Wednesday |29th MAY | ILARKS Open Lecture Series
6.00 -7.30 pm
Dermot FOLEY| Dermot Foley Landscape Architects | Dublin “Preciseness, vagueness. An experimental park in Dublin”
L’architetto Dermot Foley, professore all’University College Dublin ed autore del libro “Artifice” sull’architettura del paesaggio contemporanea in Irlanda, indagherà i problemi che incontrano gli architetti paesaggisti nel proprio lavoro. In particolar modo si parlerà del livello di indeterminatezza dei materiali naturali che si incontrano in un dato paesaggio e di come questa incertezza diventi un fattore imprescindibile da prendere in considerazione in fase di progettazione.
A porism is a proposition affirming the possibility of finding such conditions as will render a certain problem indeterminate, or capable of innumerable solutions. In our practice we try to draw with preciseness, but the materials with which we work cannot be fully known. When we work as landscape architects the magical qualities of living materials are known unknowns, or perhaps more usefully, known unknowables. These materials must be considered in processes and these processes can be considered in geometry. Uncertainty is a quality of all three phenomena: mutability of materials, inter-related dynamics of processes, and changing semantics of geometry. With our recent work, innovating with secondary-raw-materials and with complex archaeology, the exact format of even the inert materials is unknown to us when we are making the drawings. Since I wish to make drawings that emulate more closely the materials with which we will work, the drawings, no matter how precise, must also allow for openness and variation before and during construction. They must cater for vagueness. Layered plans, time lapse and various other types of drawing help us to keep the design and construction process open. I see the drawings as possible definitions of what geometry means in landscape design.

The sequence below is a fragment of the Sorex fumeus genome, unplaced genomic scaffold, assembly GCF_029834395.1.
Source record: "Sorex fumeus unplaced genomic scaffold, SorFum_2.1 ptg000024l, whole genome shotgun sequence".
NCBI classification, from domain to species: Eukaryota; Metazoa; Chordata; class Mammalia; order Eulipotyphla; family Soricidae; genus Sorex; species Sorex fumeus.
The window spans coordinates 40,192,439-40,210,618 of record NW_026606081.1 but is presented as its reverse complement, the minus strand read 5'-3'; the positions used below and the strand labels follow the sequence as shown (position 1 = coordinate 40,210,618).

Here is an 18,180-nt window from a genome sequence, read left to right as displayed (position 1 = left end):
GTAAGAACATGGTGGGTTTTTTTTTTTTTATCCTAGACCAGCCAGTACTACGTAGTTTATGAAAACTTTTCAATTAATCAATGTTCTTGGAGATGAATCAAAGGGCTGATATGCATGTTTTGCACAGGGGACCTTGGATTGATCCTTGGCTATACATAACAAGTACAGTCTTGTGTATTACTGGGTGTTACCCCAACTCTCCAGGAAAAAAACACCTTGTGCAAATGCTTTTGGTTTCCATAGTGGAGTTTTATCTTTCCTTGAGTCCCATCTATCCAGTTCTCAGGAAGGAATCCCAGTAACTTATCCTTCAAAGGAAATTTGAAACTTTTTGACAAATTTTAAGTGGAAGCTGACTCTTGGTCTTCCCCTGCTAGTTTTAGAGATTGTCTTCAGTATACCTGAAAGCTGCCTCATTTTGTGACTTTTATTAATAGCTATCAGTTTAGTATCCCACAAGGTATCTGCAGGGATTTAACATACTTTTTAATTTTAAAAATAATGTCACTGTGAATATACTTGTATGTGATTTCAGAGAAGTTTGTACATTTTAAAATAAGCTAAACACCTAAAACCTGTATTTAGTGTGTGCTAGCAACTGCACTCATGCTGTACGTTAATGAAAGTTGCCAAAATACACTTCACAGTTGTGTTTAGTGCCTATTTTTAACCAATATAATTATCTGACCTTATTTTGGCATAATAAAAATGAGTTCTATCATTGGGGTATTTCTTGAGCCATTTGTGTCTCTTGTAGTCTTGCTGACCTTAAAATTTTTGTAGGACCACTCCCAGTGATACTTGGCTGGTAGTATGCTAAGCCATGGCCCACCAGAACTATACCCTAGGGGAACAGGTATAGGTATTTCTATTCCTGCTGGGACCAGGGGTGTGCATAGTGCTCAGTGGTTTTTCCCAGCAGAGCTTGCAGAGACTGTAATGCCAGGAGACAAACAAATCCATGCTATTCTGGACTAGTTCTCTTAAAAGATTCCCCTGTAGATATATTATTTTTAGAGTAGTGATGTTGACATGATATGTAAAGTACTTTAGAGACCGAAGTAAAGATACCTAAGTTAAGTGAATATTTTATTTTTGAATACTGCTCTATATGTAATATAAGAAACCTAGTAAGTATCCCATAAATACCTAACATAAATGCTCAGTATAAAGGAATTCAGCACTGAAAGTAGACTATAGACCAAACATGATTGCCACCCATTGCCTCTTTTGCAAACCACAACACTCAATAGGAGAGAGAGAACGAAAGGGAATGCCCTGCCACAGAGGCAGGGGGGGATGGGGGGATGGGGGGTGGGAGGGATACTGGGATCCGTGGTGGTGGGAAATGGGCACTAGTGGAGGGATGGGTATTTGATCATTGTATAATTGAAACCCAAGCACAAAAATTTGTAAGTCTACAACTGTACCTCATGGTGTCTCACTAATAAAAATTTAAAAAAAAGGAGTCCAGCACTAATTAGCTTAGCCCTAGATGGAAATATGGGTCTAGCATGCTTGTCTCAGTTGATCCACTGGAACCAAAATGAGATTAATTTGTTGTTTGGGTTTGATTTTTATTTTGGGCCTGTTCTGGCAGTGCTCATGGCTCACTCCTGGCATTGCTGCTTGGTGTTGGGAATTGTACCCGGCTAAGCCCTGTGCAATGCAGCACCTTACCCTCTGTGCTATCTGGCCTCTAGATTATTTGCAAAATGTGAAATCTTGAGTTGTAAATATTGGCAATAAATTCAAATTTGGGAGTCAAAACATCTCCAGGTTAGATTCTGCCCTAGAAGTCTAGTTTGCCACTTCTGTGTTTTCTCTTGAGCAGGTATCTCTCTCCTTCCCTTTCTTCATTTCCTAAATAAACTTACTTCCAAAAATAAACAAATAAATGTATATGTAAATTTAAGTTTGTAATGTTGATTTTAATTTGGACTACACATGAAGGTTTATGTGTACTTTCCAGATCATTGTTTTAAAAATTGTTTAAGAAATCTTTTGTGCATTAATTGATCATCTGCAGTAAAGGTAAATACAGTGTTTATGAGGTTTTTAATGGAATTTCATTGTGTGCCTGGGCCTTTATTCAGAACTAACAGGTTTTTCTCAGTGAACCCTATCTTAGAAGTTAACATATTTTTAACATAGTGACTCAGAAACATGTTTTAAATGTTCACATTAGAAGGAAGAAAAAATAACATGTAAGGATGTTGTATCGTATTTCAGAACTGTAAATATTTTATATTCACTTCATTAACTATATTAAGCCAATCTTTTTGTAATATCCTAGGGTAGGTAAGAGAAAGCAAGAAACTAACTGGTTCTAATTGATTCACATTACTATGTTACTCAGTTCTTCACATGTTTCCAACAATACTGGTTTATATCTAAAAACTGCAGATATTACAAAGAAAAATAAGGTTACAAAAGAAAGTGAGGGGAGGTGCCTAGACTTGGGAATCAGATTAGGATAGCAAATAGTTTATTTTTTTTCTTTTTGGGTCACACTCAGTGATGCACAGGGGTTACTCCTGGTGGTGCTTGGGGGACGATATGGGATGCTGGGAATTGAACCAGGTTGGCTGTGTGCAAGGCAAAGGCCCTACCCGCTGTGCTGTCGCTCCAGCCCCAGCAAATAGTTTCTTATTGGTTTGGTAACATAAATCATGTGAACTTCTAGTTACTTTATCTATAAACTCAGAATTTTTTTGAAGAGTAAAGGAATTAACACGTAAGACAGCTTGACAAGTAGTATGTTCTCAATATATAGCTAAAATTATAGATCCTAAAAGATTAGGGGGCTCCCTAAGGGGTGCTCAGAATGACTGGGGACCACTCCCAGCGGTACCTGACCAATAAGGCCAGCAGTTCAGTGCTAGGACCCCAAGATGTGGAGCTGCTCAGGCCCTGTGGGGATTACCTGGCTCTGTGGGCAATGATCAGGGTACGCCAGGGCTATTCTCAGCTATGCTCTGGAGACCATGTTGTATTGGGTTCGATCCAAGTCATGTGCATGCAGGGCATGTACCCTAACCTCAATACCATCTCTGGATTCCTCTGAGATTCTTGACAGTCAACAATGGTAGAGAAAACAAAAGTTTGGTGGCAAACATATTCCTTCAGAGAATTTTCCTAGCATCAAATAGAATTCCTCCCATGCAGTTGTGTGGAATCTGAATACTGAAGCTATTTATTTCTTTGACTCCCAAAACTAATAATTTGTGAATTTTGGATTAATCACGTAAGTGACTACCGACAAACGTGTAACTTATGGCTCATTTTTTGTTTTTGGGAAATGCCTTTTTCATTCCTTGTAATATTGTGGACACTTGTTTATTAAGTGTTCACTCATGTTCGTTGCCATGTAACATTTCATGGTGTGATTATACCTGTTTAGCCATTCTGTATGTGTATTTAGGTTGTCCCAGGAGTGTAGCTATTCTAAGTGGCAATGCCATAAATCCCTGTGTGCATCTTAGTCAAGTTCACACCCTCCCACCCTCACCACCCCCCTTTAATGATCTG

Dermot Foley is Principal with Dermot Foley Landscape Architects, which he established in 2001 in Dublin. Before setting up his own practice he worked in London and Brussels as a landscape architect. He was awarded Europe 40-Under-40 in 2010. He was an Adapt-r Scholar in 2016 and is a PhD candidate with the Royal Melbourne Institute of Technology (RMIT). He has received many awards for landscape design, landscape research and landscape conservation. Dermot is an Assistant Professor at University College Dublin (UCD). He initiated the EU FP7-funded research project on Resilient Cities in 2011, titled TURAS, which involved more than 25 EU research partners. His practice book, titled Artifice, is the first comprehensive publication on contemporary Irish landscape architecture and was published in 2011. Dermot’s practice-research interests include innovative ways of working with secondary-raw-materials in public realm and new ways to make drawings that reflect the process of designing with these materials.